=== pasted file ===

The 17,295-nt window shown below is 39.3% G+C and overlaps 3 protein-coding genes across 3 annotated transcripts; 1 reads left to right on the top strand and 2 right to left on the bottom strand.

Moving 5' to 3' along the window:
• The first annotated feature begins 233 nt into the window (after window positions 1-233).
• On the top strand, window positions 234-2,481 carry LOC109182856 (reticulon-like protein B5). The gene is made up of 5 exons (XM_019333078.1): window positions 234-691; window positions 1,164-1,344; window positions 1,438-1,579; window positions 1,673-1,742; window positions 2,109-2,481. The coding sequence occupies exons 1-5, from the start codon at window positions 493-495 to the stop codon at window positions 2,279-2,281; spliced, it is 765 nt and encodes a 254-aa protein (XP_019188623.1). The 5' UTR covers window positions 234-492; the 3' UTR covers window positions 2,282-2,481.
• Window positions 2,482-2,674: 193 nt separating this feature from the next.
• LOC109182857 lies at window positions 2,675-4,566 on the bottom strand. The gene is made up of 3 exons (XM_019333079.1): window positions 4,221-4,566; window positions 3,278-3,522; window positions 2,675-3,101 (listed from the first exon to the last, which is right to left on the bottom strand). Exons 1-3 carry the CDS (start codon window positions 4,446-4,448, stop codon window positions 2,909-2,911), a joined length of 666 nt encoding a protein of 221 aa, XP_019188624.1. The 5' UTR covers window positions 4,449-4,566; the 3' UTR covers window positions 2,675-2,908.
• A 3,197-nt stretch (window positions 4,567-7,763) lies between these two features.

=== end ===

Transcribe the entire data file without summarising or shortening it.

The 17,295-nt window shown below is 39.3% G+C and overlaps 3 protein-coding genes across 3 annotated transcripts; 1 reads left to right on the top strand and 2 right to left on the bottom strand.

Moving 5' to 3' along the window:
• The first annotated feature begins 233 nt into the window (after window positions 1-233).
• On the top strand, window positions 234-2,481 carry LOC109182856 (reticulon-like protein B5). The gene is made up of 5 exons (XM_019333078.1): window positions 234-691; window positions 1,164-1,344; window positions 1,438-1,579; window positions 1,673-1,742; window positions 2,109-2,481. The coding sequence occupies exons 1-5, from the start codon at window positions 493-495 to the stop codon at window positions 2,279-2,281; spliced, it is 765 nt and encodes a 254-aa protein (XP_019188623.1). The 5' UTR covers window positions 234-492; the 3' UTR covers window positions 2,282-2,481.
• Window positions 2,482-2,674: 193 nt separating this feature from the next.
• LOC109182857 lies at window positions 2,675-4,566 on the bottom strand. The gene is made up of 3 exons (XM_019333079.1): window positions 4,221-4,566; window positions 3,278-3,522; window positions 2,675-3,101 (listed from the first exon to the last, which is right to left on the bottom strand). Exons 1-3 carry the CDS (start codon window positions 4,446-4,448, stop codon window positions 2,909-2,911), a joined length of 666 nt encoding a protein of 221 aa, XP_019188624.1. The 5' UTR covers window positions 4,449-4,566; the 3' UTR covers window positions 2,675-2,908.
• A 3,197-nt stretch (window positions 4,567-7,763) lies between these two features.